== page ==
Who’s afraid of Virginia Woolf? Probably every director and actor who has ever been involved in this epic and ground-breaking production!
Obtaining success with this mammothly intricate and hugely demanding work is rather like trying to maneuver an exploding Boeing aeroplane on ice skates around a slippery stage for three hours as the drama unfolds and the blackness of the lead characters detonates all over the stage.
The play is enormous, scary, powerful, and disturbingly brilliant.
Who’s afraid of Virginia Woolf? is essentially about a destructive co-dependant relationship between an older married couple, in which the husband and wife cruelly act out their totally dysfunctional relationship and push themselves and their two younger house guests to their emotional limits.
Lead characters and spouses, Martha and George, match each other head on with composite strengths, intricate power plays, and dangerously coax each other in the same painful and emotionally wrought toxic direction.
Many will remember the piercing brilliance of Elizabeth Taylor when she played Martha in the 1965 film. She relentlessly tore into real life and character husband, Richard Burton; her emotional recreation of Edward Albee’s psychotic character quite deservedly won her an Oscar for the leading role.
Indeed, whoever plays the role of Martha needs to be astonishingly brilliant, as she is the catalyst who propels all the others on their dangerous emotional journey. She has to be spellbinding, hypnotic and magnificent in order for the play to succeed.
Fiona Ramsay who plays Martha in this current production, does not manage to pull this off. She is powerful, but not passionate; rehearsed, but not released; captivating, but not convincing. I feel she did not reach deep enough within herself to feel the powerful emotions, nor reflect the right tonal nuances and modulation in her voice.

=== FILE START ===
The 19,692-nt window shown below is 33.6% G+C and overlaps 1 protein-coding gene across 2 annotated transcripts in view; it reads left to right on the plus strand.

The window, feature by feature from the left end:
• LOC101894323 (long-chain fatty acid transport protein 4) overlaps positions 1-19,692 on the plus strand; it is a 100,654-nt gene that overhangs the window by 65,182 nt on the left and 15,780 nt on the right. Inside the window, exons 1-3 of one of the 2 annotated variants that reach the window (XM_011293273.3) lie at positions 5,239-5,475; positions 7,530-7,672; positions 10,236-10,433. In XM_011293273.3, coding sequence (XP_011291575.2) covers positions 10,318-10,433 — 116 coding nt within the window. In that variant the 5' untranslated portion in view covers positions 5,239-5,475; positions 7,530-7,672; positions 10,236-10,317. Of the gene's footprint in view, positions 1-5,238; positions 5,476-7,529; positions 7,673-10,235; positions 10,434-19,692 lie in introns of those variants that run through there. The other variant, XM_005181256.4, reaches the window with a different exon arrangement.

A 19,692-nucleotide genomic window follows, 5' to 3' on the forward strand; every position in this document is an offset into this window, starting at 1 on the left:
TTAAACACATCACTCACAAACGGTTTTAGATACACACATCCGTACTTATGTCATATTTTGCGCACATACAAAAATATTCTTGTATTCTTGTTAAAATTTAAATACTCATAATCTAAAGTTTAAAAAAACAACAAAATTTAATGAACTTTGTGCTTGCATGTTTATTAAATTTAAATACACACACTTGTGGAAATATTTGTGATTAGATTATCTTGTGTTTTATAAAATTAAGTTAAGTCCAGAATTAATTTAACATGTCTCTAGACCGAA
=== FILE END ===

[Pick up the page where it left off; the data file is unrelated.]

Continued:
Ramsay fails by a hairs’ breath to create the necessary pivotal spellbinding magic. It is only in the third act when she bemoans “…23 years of you has been quite enough,” that I felt she started to connect emotionally and really feel the role. From then on I found her performance far more credible and real.
Sean Taylor, who has returned from Australia to play husband George, gives an admirable performance. I felt his energy was a notch too low in the first act, but he came into his own in the second and third acts. George is an intriguing and irascible character to play, and Taylor manages to quite skillfully get the most out of the role.
The support cast is excellent. Nicholas Pauling who plays Nick is funny, credible and really captures his character. Erica Wessels, his naÃ¯ve and silly wife, also delivers a fine performance which is delicately balanced between being borderline silly and not coming across as too corny. I really enjoyed this pair and their fine portrayals.
The set itself is uninspiring, and not in keeping with its genre. Modern contemporary sofas are positioned in front of very obviously stained pine wood cottagy furnishings, and the appropriate 1950’s ambience is not created. Lighting effects are hardly worth mentioning. The set does not really support the drama nor sufficiently create the adequate atmosphere of world of the characters.
By the end, the cast received a standing ovation. It was only I who was sitting, writing notes, and pulling it to pieces. Go and see it for yourself. Make your own decision.
Who’s afraid of Virginia Woolf? is on at the Baxter Theatre, Cape Town, until August 4, after which it will move to the Market Theatre in Johannesburg and the State Theatre in Pretoria. Book through Computicket.